How to Calculate Lead Time of an Apparel Export Order

In the apparel export business, garment exporters get lead time from the buyer’s end for shipping finished garment. Sometimes the buyer gives fixed lead time for their orders or buyer asks suppliers to decide the best possible lead time and they mutually agree on a date for shipment. Shipment lead time may vary depending on order volume and product line. This post covers what does lead time means to a supplier and how to calculate the lead time for an order.

What does lead time mean in an export order?

It is the time duration from receiving an order to shipping it to buyer. Normally ex-factory date is considered as shipping date. Lead time is expressed in number of days.

Example, if a factory received an order on 1st of January, 2016 and buyer asked to ship the order on 31st March, 2016. Here order lead time is 30(Jan) + 29(Feb) + 31(March) days = 90 days.
Lead time estimation

Prior to order confirmation buyer may not mention the ex-factory date (lead time) to a supplier. Instead, they ask the supplier to calculate and propose a lead time based on order quantity, process time and supplier production capacity product development time and material sourcing time. If this is the case, how do you calculate the lead time of an export order?

How to calculate lead time?

Step by step lead time calculation method is explained below. 

Step#1: Make the list of processes and events you need to do completing the order.
The best way to do this is by preparing a Time and action calendar (TNA). TNA template would help you quickly make the activity list and calculate the lead time. You should also have holiday calendar of your country as well as buyer’s holiday list while you are calculating for lead time (preparing TNA calendar).

Read this post to know more about TNA calendar

Step#2: Map process time for all processes. 
You need to know process time for preparatory work, sourcing material for sampling and bulk, sampling, approvals, production, finishing etc. Calculate the production capacity of each process for the given order. Based on process time find the lead time of individual processes. While calculating the number of days required for an individual process, don’t forget to include
  • Process start-up time
  • weekly off and 
  • Holidays in-between process time. 
For some events (like lap-dip, sample approval) which are the external process, you may need to take process time for these from buyer/supplier.

Read this post to calculate the capacity of the stitching process.

Step#3: Check sourcing lead time for various materials from your supplier. 
Take commitment from supplier for material delivery. According to sourcing time plan your PCD date. You need few days for fabric approval before starting bulk cutting.

Step#4: Identify critical processes for the given order. 
Prepare critical path for all processes and events. This is important to understand which all processes can be done parallel and which all process can’t be started without completing previous process. Consider overlapping of multiple processes and working on multiple processes in the same time period. This way you can reduce lead time.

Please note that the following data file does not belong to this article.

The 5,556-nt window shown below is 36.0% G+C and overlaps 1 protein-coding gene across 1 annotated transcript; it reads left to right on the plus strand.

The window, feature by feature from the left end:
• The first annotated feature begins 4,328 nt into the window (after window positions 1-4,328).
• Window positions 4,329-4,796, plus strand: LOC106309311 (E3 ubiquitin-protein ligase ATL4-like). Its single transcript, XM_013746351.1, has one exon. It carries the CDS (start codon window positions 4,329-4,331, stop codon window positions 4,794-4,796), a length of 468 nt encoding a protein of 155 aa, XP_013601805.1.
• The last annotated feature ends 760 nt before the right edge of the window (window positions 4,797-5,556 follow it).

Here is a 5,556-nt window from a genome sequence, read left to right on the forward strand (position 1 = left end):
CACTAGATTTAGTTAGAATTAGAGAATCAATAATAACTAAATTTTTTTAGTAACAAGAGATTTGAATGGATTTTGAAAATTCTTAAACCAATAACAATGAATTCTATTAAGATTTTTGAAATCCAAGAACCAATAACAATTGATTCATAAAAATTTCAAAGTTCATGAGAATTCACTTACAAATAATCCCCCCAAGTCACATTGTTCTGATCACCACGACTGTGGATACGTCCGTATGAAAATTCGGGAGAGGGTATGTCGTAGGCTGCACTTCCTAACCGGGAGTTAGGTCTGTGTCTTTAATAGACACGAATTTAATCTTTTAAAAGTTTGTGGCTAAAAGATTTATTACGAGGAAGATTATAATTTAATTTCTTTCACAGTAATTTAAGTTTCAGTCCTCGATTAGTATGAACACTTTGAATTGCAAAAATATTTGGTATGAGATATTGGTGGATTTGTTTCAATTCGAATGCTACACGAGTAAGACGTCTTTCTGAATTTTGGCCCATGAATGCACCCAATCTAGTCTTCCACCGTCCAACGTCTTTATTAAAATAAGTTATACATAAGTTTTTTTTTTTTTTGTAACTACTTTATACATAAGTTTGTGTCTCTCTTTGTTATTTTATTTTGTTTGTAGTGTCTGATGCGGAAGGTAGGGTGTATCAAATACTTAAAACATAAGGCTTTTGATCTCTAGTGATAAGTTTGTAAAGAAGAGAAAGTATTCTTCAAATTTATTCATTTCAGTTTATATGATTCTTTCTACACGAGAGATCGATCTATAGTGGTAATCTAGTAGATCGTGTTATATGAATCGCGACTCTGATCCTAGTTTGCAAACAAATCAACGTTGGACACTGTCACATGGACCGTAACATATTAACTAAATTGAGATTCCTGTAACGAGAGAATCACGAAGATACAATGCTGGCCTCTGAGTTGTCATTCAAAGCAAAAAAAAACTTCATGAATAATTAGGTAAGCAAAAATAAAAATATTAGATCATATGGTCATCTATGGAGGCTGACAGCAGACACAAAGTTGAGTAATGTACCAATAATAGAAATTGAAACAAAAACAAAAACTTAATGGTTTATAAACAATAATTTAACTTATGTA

Step#5: In the TNA calendar write start date and completion date of all processes. 
Thus you will get finishing and packing completion date of the given order. You can overlap production processes. Like, if you need 5 days for cutting process, you can start loading production in same day or next day of cutting start. Similarly for stitching you need 10 days but you can start finishing process when production pieces start coming out from the line without waiting for completing stitching for whole order. This way you can reduce production lead time.

Step#6: Calculate Lead time
From the above you have order receiving date, production completion and finishing completion date.

  • Count days required to reach from one event to next event and mark dates for each event.
  • Write start date and completion date of all processes following critical path.
  • To get total duration in between order receiving and shipment date count total days from order receiving date to shipment date. You got lead time for the given order.

Prasanta Sarkar

Prasanta Sarkar is a textile engineer and a postgraduate in fashion technology from NIFT, New Delhi, India. He has authored 6 books in the field of garment manufacturing technology, garment business setup, and industrial engineering. He loves writing how-to guide articles in the fashion industry niche. He has been working in the apparel manufacturing industry since 2006. He has visited garment factories in many countries and implemented process improvement projects in numerous garment units in different continents including Asia, Europe, and South Africa. He is the founder and editor of the Online Clothing Study Blog.

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